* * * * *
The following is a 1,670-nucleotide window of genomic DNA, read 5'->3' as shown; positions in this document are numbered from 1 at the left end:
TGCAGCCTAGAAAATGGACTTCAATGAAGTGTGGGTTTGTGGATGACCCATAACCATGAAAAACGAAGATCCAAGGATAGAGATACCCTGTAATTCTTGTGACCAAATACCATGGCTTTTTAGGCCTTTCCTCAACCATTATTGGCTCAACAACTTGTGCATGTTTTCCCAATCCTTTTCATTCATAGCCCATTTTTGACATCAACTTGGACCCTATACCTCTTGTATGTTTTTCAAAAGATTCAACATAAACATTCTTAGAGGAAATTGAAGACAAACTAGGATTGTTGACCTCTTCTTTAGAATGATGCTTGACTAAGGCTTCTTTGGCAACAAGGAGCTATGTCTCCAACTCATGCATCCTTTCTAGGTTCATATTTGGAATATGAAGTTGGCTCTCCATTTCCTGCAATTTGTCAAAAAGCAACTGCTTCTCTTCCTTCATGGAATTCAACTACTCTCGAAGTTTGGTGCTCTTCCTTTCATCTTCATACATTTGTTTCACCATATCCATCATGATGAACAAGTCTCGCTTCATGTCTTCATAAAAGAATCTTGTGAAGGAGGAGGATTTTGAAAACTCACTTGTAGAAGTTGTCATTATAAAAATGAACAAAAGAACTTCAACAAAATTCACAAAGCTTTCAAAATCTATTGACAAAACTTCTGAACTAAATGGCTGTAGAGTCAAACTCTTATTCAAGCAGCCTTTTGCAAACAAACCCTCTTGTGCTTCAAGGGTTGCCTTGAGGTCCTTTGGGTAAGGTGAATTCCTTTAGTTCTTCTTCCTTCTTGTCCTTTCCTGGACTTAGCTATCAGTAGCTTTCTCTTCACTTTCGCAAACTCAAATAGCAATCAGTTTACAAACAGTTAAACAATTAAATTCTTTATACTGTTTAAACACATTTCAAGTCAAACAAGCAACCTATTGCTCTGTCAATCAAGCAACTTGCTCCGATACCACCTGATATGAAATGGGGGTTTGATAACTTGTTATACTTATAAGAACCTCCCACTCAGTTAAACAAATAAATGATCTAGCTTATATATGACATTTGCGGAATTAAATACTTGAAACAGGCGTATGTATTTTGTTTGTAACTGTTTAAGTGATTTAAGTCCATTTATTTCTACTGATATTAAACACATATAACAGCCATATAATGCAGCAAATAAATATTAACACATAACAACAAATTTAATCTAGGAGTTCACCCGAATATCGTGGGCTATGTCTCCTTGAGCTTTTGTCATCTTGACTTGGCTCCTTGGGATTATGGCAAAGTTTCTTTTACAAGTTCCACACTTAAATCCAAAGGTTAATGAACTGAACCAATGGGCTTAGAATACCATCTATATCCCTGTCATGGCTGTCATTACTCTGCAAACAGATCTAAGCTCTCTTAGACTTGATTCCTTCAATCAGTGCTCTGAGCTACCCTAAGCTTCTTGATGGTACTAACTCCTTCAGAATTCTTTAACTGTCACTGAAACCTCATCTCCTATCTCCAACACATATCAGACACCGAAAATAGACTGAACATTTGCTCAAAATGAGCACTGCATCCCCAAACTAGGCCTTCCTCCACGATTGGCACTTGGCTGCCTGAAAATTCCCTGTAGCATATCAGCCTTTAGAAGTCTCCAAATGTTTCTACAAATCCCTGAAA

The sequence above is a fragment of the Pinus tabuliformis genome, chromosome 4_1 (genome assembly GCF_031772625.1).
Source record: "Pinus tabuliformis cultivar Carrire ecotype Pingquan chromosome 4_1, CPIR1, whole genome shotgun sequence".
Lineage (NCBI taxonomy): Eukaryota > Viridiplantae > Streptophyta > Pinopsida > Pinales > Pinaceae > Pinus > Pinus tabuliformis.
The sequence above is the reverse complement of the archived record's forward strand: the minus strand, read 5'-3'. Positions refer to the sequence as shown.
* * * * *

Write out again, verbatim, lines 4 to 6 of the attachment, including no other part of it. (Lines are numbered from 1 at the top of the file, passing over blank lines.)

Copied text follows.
Source record: "Pinus tabuliformis cultivar Carrire ecotype Pingquan chromosome 4_1, CPIR1, whole genome shotgun sequence".
Lineage (NCBI taxonomy): Eukaryota > Viridiplantae > Streptophyta > Pinopsida > Pinales > Pinaceae > Pinus > Pinus tabuliformis.
The sequence above is the reverse complement of the archived record's forward strand: the minus strand, read 5'-3'. Positions refer to the sequence as shown.